Frequently Asked Questions
If the death of a loved one was caused by the negligent, reckless, intentional, or criminal acts of another person or business, then you may have a viable wrongful death lawsuit. However, you will have to prove that the defendant’s negligence, or failure to exercise reasonable care, led to the death of your loved one. Attorneys on both sides may agree upon a fair settlement, resolving your case before it even goes to trial.
In Georgia, there is a strict statutory order with regards to who can bring forward a wrongful death claim. If the deceased had a spouse, then the surviving spouse has first priority and retains sole control over the claim. However, s/he must share any damages award with the children of the deceased (though the surviving spouse is entitled to no less than one-third of the recovery). If the deceased had children but was divorced at the time of death, then the surviving children hold the claim jointly. If there is no surviving spouse or child, then the right passes down to surviving parents, then finally down to the executor of the deceased’s estate.
The first wrongful death claim primarily concerns the damages suffered by the surviving loved one(s). These damages include economic losses incurred in the death of the decedent, such as loss of future earning capacity, as well as intangible losses, like loss of companionship.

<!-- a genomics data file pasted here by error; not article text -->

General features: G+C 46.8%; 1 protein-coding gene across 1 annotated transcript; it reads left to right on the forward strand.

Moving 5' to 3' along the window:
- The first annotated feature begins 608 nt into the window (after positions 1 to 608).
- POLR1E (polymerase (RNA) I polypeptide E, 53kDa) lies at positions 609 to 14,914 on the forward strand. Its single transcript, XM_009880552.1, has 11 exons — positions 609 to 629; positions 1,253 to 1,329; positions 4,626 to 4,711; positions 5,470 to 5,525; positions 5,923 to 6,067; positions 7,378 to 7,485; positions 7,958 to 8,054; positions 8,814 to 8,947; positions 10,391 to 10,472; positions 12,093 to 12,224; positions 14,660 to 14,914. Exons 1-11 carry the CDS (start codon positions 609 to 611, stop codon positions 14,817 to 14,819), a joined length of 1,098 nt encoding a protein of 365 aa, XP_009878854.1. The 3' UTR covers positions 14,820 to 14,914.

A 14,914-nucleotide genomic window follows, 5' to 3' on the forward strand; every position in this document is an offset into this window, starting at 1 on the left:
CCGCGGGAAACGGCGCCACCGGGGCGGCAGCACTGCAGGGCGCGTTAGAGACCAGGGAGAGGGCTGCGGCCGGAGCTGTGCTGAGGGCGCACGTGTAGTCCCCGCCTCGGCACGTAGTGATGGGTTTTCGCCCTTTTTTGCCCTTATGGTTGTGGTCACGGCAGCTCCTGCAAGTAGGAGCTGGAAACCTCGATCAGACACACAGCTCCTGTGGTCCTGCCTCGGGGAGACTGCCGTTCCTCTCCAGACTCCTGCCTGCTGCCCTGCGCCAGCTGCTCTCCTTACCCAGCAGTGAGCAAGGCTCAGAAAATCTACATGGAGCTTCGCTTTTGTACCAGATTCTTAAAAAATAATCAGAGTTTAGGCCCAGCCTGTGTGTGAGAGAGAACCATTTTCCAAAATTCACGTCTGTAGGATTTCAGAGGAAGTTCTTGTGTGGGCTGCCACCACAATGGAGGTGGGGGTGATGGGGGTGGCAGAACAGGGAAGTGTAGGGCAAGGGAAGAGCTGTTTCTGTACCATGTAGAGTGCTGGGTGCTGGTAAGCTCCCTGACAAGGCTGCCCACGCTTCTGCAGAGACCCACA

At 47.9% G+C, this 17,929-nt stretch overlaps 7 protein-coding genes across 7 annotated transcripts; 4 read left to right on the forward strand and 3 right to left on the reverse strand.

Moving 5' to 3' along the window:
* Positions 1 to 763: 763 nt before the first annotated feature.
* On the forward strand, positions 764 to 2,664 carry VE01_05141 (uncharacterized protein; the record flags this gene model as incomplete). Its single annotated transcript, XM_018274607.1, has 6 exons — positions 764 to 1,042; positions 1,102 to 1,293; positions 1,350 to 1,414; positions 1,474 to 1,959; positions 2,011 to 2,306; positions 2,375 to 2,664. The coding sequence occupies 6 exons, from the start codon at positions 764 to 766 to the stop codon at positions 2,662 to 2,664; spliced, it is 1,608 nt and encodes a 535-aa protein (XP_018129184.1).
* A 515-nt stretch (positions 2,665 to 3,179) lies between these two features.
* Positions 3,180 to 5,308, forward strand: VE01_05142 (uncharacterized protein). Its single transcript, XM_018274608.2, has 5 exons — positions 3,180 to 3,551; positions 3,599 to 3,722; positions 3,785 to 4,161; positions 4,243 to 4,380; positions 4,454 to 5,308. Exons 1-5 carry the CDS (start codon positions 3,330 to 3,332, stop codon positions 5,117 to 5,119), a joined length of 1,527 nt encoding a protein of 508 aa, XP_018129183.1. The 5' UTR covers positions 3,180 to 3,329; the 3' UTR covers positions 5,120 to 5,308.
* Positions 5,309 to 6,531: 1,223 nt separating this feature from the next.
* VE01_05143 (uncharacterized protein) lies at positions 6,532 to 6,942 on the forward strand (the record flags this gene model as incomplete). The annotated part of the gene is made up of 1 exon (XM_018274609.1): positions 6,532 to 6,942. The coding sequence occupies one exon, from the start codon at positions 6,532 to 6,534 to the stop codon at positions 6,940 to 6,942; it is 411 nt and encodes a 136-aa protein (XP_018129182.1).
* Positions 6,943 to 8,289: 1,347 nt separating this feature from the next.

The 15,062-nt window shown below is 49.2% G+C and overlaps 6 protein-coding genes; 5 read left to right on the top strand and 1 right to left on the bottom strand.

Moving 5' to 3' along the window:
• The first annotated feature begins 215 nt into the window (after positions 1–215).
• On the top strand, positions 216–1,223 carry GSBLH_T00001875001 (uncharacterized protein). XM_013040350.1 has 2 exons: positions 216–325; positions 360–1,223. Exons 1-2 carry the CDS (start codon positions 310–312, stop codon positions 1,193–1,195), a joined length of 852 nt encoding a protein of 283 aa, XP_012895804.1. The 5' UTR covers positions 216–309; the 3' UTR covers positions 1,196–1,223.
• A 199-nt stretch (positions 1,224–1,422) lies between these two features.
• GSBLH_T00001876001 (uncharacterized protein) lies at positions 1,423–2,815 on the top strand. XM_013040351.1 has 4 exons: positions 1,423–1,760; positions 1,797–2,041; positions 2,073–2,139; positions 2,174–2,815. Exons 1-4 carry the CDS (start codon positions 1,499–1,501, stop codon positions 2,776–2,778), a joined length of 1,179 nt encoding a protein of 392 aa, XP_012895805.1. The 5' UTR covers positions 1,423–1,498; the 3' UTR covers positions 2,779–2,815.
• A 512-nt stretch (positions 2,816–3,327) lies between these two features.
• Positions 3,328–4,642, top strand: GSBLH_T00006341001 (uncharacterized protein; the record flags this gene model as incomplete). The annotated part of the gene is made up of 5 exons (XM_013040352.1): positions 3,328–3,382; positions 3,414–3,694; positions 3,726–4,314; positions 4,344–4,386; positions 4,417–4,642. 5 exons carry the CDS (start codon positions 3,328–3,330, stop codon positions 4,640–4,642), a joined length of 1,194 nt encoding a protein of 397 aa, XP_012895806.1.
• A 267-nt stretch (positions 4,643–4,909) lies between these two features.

The second claim is brought forward by the executor of the decedent’s Estate. It includes damages, such as medical expenses, pain and suffering incurred prior to death, and funeral costs.
The statute of limitations for wrongful death claims is two years from the date of the death of the deceased. There are certain "tolling" provisions, however, that delay the statute of limitations from taking effect until certain conditions are met. In fatal motor vehicle accident cases, for example, the statute of limitations does not become active until any criminal case arising out of the accident is resolved. Claims brought by non-probated estates may be given a five year tolling provision.
You should consult with a Georgia personal injury attorney immediately to get help filing a claim before the statute of limitations expires. Additionally, it is important to keep in mind that evidence tends to degrade at a very rapid rate. An attorney should get started on investigating your case right away so s/he can gather the evidence needed to prove liability on the part of the wrongdoer. There are other invaluable ways in which an attorney can help you throughout your claim case.
At The Law Offices of Wayne Grant, P.C., we understand how difficult it can be to take care of your legal and financial issues while mourning the death of your loved one. That is why we will handle all aspects of your claim so you can focus on moving on. For a free, comprehensive case review, call our Atlanta wrongful death lawyers today at (866) 249-5513 or (404) 995-3955.